CF: Inclusive finance in China has another important role – to empower rural revitalization. In your opinion, how should it work?
Dr. Duoguang Bei: In rural revitalization, public facilities, housing construction, and farmland upgrade all require substantial financial support. Obviously, many small and medium-sized financial institutions in rural areas are seriously short-funded. Furthermore, micro-business entities consisting of farmer households usually have but very limited credit support from formal financial institutions.
Rural capital has long been flowing to cities and capital markets. How to make the fund flow back to rural areas is our current concern. What roles should large banks and local small and medium-sized banks play in this process? If large banks crowd out small banks by leveraging their advantages in lower interest rates and more advanced technology, the financial structure will not be optimized, and a series of problems could emerge.
When it comes to serving community-level MSMEs and vulnerable groups, a purely commercial approach may not be the best option. Therefore, we hope financial institutions can set up community banks, which are not purely profit-oriented, and it is critical that they are not. Looking at the well-developed community banks around the globe, we find that they are no longer commercial banks, and many of them have become national cooperatives. For example, not long ago, the United States amended the Community Banking Act to encourage the expansion of community banks.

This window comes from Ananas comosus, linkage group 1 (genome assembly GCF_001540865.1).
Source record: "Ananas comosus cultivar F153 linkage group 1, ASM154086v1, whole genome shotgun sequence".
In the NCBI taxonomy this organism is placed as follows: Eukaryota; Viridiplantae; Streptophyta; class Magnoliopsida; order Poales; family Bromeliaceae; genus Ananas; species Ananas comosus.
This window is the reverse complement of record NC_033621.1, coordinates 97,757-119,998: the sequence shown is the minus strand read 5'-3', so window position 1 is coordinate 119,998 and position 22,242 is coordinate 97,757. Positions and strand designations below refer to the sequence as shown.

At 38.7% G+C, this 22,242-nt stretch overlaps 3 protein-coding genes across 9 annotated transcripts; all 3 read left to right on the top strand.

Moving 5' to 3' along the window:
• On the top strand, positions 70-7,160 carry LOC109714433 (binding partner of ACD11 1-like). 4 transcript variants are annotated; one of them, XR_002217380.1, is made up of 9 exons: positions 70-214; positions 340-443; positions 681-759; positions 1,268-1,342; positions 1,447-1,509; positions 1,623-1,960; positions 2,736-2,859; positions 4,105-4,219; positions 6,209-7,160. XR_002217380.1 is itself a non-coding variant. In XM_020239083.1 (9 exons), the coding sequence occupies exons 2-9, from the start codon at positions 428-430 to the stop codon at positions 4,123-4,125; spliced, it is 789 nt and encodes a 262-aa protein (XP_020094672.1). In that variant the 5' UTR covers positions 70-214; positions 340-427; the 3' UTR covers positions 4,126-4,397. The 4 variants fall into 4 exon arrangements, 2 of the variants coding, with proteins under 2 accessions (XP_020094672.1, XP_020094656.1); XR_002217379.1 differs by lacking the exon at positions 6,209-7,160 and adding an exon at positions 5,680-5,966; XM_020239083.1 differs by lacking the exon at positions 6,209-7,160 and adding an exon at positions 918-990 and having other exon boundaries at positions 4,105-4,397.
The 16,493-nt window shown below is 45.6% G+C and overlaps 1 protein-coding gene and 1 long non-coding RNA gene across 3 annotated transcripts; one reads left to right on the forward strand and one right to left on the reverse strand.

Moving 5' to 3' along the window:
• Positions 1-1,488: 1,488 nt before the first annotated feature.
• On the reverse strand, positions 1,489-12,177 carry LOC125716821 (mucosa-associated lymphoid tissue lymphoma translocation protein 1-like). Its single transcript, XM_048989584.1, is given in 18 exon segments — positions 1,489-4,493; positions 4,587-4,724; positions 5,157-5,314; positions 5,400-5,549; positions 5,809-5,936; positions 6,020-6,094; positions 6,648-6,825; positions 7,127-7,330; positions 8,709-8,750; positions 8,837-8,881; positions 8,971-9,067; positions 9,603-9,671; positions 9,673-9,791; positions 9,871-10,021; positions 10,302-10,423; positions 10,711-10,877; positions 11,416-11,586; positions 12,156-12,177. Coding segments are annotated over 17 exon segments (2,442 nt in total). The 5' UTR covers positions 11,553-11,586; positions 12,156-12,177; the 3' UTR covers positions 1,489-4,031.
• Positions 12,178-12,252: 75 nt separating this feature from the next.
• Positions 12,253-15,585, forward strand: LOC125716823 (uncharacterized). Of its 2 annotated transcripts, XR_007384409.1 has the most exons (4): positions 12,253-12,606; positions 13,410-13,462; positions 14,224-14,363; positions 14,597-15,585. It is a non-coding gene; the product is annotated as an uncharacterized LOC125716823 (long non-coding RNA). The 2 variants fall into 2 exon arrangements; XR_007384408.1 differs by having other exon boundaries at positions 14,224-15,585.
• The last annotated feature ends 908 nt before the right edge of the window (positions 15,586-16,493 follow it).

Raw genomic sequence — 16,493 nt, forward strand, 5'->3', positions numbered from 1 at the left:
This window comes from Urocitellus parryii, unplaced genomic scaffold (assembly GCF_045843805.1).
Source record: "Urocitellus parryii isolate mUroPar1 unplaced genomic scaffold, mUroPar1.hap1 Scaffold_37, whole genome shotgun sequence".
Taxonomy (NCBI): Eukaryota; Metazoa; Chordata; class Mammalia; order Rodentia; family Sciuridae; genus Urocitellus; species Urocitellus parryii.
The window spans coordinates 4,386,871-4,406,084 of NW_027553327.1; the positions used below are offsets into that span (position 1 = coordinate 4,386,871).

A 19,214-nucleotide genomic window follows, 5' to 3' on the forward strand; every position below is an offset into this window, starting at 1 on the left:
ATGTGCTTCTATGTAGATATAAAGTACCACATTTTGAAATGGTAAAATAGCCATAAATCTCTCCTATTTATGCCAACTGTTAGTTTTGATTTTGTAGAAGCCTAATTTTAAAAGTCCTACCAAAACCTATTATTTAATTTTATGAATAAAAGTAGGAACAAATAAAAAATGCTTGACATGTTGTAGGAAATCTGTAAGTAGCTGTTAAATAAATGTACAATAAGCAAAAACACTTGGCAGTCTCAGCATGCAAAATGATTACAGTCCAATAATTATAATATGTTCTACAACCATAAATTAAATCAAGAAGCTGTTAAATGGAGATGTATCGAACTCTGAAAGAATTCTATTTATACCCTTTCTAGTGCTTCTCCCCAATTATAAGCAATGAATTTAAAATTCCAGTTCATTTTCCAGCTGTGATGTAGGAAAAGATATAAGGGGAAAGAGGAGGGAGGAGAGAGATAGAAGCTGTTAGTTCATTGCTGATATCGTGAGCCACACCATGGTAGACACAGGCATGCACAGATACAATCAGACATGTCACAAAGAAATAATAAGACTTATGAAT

CF: Do you have any specific suggestions for the future development of inclusive finance?
Dr. Duoguang Bei: As Chinese economy has moved from high-speed growth to high-quality development, inclusive finance should move in tandem. We find that demand-side capacity building has received much attention at home and abroad. However, supply-side capacity building, namely the capacity building of financial institutions, should also be valued.
First, the governance structure of financial institutions should be optimized. Take rural banks as an example, some village banks and rural commercial banks are well-developed because originally inclusive finance has been part of their business and therefore can financially empower their customers. On the other hand, other village banks struggle to stay afloat after operating for over ten years as they haven’t truly understood the business model of inclusive finance. The major problem is that their top-level design and governance structure are not fundamentally in line with the characteristics and requirements of inclusive finance. Therefore, we need to develop and improve supply-side capacity building urgently.
Second, the regulatory capacity should advance with the times. In recent years, China has built a number of pilot zones for inclusive financial reform. Such pilot projects certainly require proper guidance and support from regulators, and we should seize opportunities to develop them.
Third, on the social level, everyone has to enhance their inclusive financial capacity building. In the digital era, we will be easily left on the wrong side of digital divide if we fail to improve our capacity accordingly. It may create barriers to financial services, which is also the most fundamental problem for inclusive finance to address.